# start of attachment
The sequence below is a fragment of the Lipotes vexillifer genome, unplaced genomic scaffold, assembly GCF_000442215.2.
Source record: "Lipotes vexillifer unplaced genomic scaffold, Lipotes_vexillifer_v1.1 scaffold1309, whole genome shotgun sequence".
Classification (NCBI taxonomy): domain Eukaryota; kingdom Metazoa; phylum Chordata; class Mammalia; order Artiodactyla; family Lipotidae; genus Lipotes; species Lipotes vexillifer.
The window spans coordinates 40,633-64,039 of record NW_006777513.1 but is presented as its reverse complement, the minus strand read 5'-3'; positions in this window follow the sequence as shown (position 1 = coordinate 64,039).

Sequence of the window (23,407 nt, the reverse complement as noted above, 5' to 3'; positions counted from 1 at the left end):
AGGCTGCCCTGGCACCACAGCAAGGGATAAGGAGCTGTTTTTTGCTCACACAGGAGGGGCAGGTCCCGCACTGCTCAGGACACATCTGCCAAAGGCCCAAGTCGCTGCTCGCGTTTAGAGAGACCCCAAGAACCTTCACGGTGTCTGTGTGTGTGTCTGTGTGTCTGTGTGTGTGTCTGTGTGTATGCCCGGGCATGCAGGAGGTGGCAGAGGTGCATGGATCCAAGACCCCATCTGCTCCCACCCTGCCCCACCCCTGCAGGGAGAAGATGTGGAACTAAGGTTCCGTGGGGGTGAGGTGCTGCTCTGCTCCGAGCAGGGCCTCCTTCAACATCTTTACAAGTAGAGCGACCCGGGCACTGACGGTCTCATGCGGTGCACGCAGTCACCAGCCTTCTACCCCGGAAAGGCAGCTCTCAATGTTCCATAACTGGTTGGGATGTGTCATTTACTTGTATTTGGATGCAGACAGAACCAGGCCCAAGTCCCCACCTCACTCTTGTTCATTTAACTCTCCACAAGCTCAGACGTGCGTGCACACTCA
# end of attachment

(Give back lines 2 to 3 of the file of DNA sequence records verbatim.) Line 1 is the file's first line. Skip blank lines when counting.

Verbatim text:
Source record: "Lipotes vexillifer unplaced genomic scaffold, Lipotes_vexillifer_v1.1 scaffold1309, whole genome shotgun sequence".
Classification (NCBI taxonomy): domain Eukaryota; kingdom Metazoa; phylum Chordata; class Mammalia; order Artiodactyla; family Lipotidae; genus Lipotes; species Lipotes vexillifer.